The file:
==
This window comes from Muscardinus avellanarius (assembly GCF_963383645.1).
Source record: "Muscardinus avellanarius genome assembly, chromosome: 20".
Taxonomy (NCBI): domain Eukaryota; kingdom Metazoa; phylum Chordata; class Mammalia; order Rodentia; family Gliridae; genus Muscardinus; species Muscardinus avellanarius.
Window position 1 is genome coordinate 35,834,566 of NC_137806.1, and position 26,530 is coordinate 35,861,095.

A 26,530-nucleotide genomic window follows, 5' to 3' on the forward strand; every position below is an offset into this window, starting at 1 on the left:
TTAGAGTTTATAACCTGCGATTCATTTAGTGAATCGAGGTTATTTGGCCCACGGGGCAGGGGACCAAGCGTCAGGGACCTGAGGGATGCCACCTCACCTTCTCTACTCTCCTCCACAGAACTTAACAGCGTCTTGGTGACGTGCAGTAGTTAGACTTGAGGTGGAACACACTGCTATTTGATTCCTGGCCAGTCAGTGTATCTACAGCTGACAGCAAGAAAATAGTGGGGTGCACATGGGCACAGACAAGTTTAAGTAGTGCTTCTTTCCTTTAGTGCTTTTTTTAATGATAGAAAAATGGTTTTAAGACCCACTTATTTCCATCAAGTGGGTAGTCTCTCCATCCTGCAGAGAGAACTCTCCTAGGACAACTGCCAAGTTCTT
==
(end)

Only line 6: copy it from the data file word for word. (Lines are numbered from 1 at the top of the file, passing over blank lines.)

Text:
TTAGAGTTTATAACCTGCGATTCATTTAGTGAATCGAGGTTATTTGGCCCACGGGGCAGGGGACCAAGCGTCAGGGACCTGAGGGATGCCACCTCACCTTCTCTACTCTCCTCCACAGAACTTAACAGCGTCTTGGTGACGTGCAGTAGTTAGACTTGAGGTGGAACACACTGCTATTTGATTCCTGGCCAGTCAGTGTATCTACAGCTGACAGCAAGAAAATAGTGGGGTGCACATGGGCACAGACAAGTTTAAGTAGTGCTTCTTTCCTTTAGTGCTTTTTTTAATGATAGAAAAATGGTTTTAAGACCCACTTATTTCCATCAAGTGGGTAGTCTCTCCATCCTGCAGAGAGAACTCTCCTAGGACAACTGCCAAGTTCTT